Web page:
Israel and the USS Liberty

Israel and the USS Liberty

David Rocker tells the story of the spy ship during the Six-Day War – and his own story

David Rocker remembers the USS Liberty
David Rocker remembers the USS Liberty

David Rocker has had a life packed with surprising choices and turns; his logical decisions have taken him to unexpected places.

He’s a lifelong Jersey boy — yes, he and his wife, Marian, live in Key Biscayne, Florida, now, but their roots, their history, their family, their philanthropy, and their story are deeply connected to Essex and Union counties. But Mr. Rocker’s maritime adventures have taken him far from the Jersey shore.

Mr. Rocker was born in Elizabeth in 1943; his grandparents grew up there, and so did his parents. When he was in third grade, the family moved to West Orange, and he graduated from West Orange High School.

He and Marian Kadish, who was born in Newark and also moved to West Orange with her family, met when he was in eighth grade and she was in seventh. Their first date was a bus ride to Manhattan to a Steve Allen show. (Steve Allen was the comedian and musician who also was the creator and first host of the Tonight Show. He was a major big deal.) They dated others but by his junior year, they were a serious couple, as they’ve been ever since.

Mr. Rocker’s other long-time love is the water — saltwater, boats, the romance of the sea and the specifics of sailing on it. He learned about boating at a YMCA camp in Kittatinny Valley State Park in Andover, and then, as a counselor, he taught it.

“And I was in love with the Navy when I was a child,” he said. “I also was fascinated by naval history, by naval battles. I knew the names of the ships involved in them.”

He was the president of his high school class — Marian was secretary of hers . He considered applying to Annapolis but his father convinced him to to go to a college that offered Naval ROTC instead, and required a shorter post-graduate time commitment –  so Mr. Rocker applied to Harvard. West Orange High School was not a major Harvard feeder back then; he was the only kid in his class to be admitted that year, or any other year for quite some time.

(Mr. Rocker is no longer as pleased with his alma mater as he was when he went there. The recent contretemps over its former president’s congressional testimony and the uneasy acceptance of antisemitism as a function of fighting intersectionality have soured him on it. But that’s for later in the story.)

At Harvard, Mr. Rocker joined the Naval ROTC. The Reserve Officers Training Corps, to be formal, isn’t usually a magnet for Jewish students; to leaf through the booklet showing Harvard’s ROTC cadets during Mr. Rocker’s time is not to be looking at a group of Jews. But it was a logical move, given his love of the Navy and the sea, and the driving curiosity that made him always want to know more. “I joined ROTC when I was a freshman, and I took courses in naval history,” he said. Although he majored in economics, “my senior thesis was on U.S. shipbuilding laws and practices.”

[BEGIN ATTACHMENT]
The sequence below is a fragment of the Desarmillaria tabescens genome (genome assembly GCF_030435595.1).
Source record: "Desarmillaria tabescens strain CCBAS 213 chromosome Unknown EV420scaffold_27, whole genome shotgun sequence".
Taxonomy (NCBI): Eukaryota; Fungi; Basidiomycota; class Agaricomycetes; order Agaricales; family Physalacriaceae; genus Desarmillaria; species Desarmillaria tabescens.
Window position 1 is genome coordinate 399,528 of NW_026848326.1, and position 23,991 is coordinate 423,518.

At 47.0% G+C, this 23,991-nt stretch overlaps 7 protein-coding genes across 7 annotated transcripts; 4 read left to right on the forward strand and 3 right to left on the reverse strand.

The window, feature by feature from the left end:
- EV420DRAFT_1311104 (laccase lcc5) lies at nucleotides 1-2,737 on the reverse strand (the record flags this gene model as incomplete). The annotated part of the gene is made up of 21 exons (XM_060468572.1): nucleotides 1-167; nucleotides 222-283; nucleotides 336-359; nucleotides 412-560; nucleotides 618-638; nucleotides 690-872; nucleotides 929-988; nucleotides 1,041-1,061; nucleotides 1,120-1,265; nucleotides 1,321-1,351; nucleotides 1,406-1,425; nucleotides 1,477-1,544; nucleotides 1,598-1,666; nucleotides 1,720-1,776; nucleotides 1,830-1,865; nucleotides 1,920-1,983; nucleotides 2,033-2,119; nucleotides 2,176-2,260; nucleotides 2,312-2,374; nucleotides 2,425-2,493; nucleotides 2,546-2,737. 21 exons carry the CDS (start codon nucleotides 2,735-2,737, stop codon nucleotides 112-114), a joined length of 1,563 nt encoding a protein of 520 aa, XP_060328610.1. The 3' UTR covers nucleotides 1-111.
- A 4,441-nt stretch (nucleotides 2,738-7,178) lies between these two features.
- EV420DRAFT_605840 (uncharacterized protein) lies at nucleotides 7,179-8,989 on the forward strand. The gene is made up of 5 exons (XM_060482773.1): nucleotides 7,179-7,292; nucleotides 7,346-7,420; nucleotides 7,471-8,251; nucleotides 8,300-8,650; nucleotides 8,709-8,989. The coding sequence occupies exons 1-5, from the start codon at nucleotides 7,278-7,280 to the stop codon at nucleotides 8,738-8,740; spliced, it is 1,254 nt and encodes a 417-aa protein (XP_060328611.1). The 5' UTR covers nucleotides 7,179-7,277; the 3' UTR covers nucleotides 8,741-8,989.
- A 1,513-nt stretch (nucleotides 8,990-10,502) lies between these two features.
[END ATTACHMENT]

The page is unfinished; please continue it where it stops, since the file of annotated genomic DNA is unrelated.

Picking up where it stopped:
Because he was in the ROTC, he spent the summer between his junior and senior years on a Navy ship. “It was the flagship of the American 2nd Fleet; a beautiful cruiser called the Newport News,” he said. “We went to Sweden and England and Holland, and then I went back to school for my senior year.

Mr. Rocker sailed on the USS Little Rock, then the flagship of the Mediterranean fleet.

Before his senior year ended, Mr. Rocker was assigned to a ship. “But just before graduation, I got a message that I shouldn’t go straight to the ship. Instead, I was told to go to Newport, Rhode Island. I was going to a seven-week program about criminal law at the Naval Justice school.”

He loved it. “Newport is one of the sailing capitals of America, and I could go sailing any time while I was there,” he said.

Then, seven weeks later, he went from Newport to Newport News, Virginia, where he joined the USS Little Rock.

The Navy was formative for him, Mr. Rocker said. He might have been drawn to the romance of the sea, but the reality “was very practical. It taught a lot in terms of understanding the entirety of American culture, not just what you know on the East Coast. Or as a Jew. When I was on board ship, there weren’t a lot of other Jews there.” The few Jews in the Navy then tended to work with communications, computers, or similar departments, he said.

“I joined the ship as a legal officer, because I had gone to Naval Justice school,” he said. “Obviously I was not a lawyer” — when he was asked if his experiences in school and then in the Navy made him want to become an attorney, he laughed and said no, not at all — “but I assisted in courts martial and dealing with the personal legal problems that are abundant for young sailors who have gone ashore.” Those legal problems, he elaborated, are a result of what they do ashore — “they get drunk and do stuff.” Often that stuff is bad.

But Mr. Rocker wasn’t happy. Personnel on a ship are divided in two. The line division runs the ship, and the staff division supports them. As a legal officer, he was staff, but he didn’t want to be. “I wanted to be directly involved with sailing the ship,” he said.

He pled his case to his executive officer often — “We had a very nice relationship, and I kept saying ‘Get me out of here,’” he reported. “He finally came to me one day and he said, ‘All right, Rocker, you want the line. I’m gonna give you a third division.’ Third division basically was responsible for the maintenance of the after-third of the ship. That included refueling, rearming, cleaning, painting, cleaning latrines. It’s low-skilled maintenance work.”

‘It was a tough division. It was a rough group of guys. But I thought I could work with them because I’d already defended about half of them. And it was a great experience and a big change from my prior life. It exposed me to a whole new facet of the world.

“Some of these guys had never seen a Jew before. They didn’t know anything about Jews. Some of them wanted to see my horns.

“When the ship is underway, the caption is not always at the helm. Some officers are specially trained to be officers of the deck who could run the ship in the captain’s absence.